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I am a parent who has a mental illness. I remember in the early days of my bipolar 1 mood disorder, two years after my first hospitalization being in a relationship with a woman who had two young children. Her custody case coincided with my second major manic episode and I still carry with me the fact that her relationship with someone who was mentally ill was used in court to help award full custody to the father. That was 1985.
Since then, and lots of lithium I have had a successful 20 year high school teaching career, have been married for 17 years and have two beautiful, creative, loving, high achieving daughters aged 16 and 11.
After 20 years of wellness I had another episode in 2005 and it was the nurturing, loving, healing capacity of family that again got me out the other side. (The first time it was mum!) I left teaching and after a year off work began a new career as a carer of adults with developmental disabilities, and recently this new one day a week job as a consumer rehabilitation worker. I also am a volunteer ambassador for the Black Dog Institute and in that capacity give talks about the Institute and my lived experience of mood disorder.
Approaching fifty, I see so much possibility vocationally, as a father and as a partner.
Consumer Rehabilitation Assistant
Fernhill Place Community Rehabilitation Service
Fairy Meadow, NSW, AustraliaPosted April 30, 2010
When I wake up feeling depressed, I really feel caught off guard. I know I have to get the kids off to school. That means I have to get up and get breakfast ready, make sure they are getting ready, that they’re wearing clothes that are appropriate, and that they have their homework in their backpacks. But when I’m depressed, I feel too tired to move, I have a headache, I feel alone.
When I’m depressed like this, I try to just focus on one step at a time and keep my mind on the kids. I try to push away the negative feelings that are holding me back from getting things done and think about what’s most important. I want to make a good start to the day for both the kids and me. Sometimes this is really hard to do, but I’m a parent, and this is what I have to do.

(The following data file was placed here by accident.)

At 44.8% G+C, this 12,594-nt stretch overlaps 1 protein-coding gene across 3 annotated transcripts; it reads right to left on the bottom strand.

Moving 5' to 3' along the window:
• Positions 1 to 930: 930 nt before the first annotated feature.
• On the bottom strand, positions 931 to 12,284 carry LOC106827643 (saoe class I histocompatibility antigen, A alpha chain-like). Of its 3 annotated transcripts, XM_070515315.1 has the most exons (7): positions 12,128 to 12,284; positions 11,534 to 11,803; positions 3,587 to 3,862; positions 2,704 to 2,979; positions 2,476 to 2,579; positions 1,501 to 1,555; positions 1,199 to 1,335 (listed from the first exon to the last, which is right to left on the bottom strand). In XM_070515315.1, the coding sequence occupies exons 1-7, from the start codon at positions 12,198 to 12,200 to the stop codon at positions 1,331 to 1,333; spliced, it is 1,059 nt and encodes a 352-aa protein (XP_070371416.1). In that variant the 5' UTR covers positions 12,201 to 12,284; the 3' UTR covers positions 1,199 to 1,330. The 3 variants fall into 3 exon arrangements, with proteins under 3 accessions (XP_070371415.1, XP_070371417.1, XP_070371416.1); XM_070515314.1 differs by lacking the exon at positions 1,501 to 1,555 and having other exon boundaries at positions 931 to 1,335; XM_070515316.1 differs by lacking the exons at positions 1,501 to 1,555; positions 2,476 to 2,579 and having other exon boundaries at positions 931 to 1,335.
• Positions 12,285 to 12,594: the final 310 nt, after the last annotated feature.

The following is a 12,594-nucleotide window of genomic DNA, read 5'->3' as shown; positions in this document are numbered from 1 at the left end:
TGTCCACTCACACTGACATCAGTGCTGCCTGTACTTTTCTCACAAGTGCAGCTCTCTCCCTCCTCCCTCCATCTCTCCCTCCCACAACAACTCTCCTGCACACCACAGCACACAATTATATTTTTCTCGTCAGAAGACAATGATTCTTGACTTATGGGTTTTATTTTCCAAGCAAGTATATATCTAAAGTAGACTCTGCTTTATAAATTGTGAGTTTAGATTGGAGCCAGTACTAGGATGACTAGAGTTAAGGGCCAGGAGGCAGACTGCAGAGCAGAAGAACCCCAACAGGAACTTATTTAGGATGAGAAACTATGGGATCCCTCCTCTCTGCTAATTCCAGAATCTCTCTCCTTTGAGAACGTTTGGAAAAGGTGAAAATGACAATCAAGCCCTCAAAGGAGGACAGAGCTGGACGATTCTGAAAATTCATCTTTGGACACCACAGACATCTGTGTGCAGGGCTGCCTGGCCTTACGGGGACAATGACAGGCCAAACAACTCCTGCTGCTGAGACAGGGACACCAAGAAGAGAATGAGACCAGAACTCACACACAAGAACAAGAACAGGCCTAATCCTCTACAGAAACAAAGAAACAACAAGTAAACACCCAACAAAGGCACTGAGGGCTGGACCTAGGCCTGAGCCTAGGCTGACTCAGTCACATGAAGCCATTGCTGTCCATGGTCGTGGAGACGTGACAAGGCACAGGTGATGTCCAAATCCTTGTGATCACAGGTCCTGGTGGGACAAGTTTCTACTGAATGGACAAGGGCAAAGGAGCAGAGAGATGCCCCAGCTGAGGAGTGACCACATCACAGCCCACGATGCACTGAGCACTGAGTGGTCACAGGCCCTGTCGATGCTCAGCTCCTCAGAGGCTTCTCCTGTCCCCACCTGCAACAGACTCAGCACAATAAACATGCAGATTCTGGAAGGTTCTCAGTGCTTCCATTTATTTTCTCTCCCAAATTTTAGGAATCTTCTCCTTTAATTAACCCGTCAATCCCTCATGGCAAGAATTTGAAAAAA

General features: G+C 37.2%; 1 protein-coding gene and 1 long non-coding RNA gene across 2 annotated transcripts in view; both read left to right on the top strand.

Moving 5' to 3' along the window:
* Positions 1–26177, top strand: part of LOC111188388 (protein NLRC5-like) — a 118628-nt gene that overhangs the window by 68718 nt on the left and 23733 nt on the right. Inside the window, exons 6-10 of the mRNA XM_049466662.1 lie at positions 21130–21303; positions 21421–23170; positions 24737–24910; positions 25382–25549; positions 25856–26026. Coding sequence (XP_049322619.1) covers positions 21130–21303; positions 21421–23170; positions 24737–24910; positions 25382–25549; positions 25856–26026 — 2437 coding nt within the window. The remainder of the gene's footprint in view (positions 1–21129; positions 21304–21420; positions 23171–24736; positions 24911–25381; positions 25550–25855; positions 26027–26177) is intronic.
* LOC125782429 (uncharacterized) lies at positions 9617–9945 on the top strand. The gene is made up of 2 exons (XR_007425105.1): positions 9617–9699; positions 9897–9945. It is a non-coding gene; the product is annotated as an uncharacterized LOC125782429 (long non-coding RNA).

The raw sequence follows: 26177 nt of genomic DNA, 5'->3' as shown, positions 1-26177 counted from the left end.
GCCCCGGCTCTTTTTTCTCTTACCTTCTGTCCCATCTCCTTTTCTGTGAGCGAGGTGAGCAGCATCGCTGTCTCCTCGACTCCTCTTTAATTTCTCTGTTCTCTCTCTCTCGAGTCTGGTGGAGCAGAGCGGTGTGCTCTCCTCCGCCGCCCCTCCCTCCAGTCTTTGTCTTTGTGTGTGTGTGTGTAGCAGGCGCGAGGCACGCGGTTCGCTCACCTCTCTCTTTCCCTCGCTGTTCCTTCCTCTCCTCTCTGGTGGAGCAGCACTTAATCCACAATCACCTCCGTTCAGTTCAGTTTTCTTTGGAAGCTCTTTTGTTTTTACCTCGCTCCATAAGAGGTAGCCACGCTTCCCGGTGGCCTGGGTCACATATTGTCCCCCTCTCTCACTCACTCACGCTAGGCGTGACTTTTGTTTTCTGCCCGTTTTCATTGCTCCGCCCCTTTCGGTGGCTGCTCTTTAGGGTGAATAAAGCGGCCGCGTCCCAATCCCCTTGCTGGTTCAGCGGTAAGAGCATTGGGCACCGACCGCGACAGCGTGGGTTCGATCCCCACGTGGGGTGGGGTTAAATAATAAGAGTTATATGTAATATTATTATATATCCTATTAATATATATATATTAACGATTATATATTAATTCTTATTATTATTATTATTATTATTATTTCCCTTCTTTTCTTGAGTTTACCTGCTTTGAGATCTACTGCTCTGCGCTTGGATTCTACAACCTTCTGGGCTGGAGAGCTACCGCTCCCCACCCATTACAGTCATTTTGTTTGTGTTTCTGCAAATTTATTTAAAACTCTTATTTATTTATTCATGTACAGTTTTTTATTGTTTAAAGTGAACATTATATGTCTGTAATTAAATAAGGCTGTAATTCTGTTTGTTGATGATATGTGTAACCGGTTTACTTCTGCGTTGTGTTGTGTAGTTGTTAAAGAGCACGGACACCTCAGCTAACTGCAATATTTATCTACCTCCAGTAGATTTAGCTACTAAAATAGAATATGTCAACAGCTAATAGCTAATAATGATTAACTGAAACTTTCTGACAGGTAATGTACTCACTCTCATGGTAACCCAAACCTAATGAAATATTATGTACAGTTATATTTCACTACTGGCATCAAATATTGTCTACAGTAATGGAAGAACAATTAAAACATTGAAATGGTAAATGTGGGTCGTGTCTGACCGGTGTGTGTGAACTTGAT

Here’s what I do when I’m feeling down. Sometimes I just try to stop, take a deep breath, and start over. I shut the door to my bedroom and tell the kids I’ll be out in fifteen minutes. I sit on my bed and breathe deeply with short, clean breaths. I try to relax (not enough to fall asleep again), and then I get up, stretch, take a shower, and then look into the mirror and say to myself, I have kids who depend on me and I love them, so I have to start the day off right for them. If the morning starts out good for them and for me, I can make it through the rest of the day.
Taken from Parenting Well When You’re DepressedPosted April 29, 2010
My daughter had her second birthday just two months after I got out of the hospital for the first time. I had planned a party for her and had invited lots of family and friends to help us celebrate. I had worked hard preparing, sending out handmade invitations, cooking, and cleaning the house. On the evening of the party, just as the guests were beginning to arrive, I suddenly felt overwhelmed by the prospect of playing host and ended up sobbing in my room. I called my doctor and told him that I had all these guests arriving and was holed up in my room, a total basket case. He said to me, “What do you want to get out of this night?” I told him I wanted people to have a nice time, and I just wanted to get through it. He asked whether I had help, which I did, and whether my guests were aware of my illness, which they were. Then he suggested that I just keep my thoughts on enjoying the company and forget about trying to make everything perfect. I was able to go downstairs and join the party and everything worked out. It doesn’t seem like a huge revelation, but I have often since then asked myself that question, “What do I want to get out of this day?” It really helps to keep me focused on the task in front of me and reminds me that it’s okay to ask for help and that things don’t have to be perfect.
Massachusetts, USAPosted April 28, 2010
Taken from Parenting Well When You’re Depressed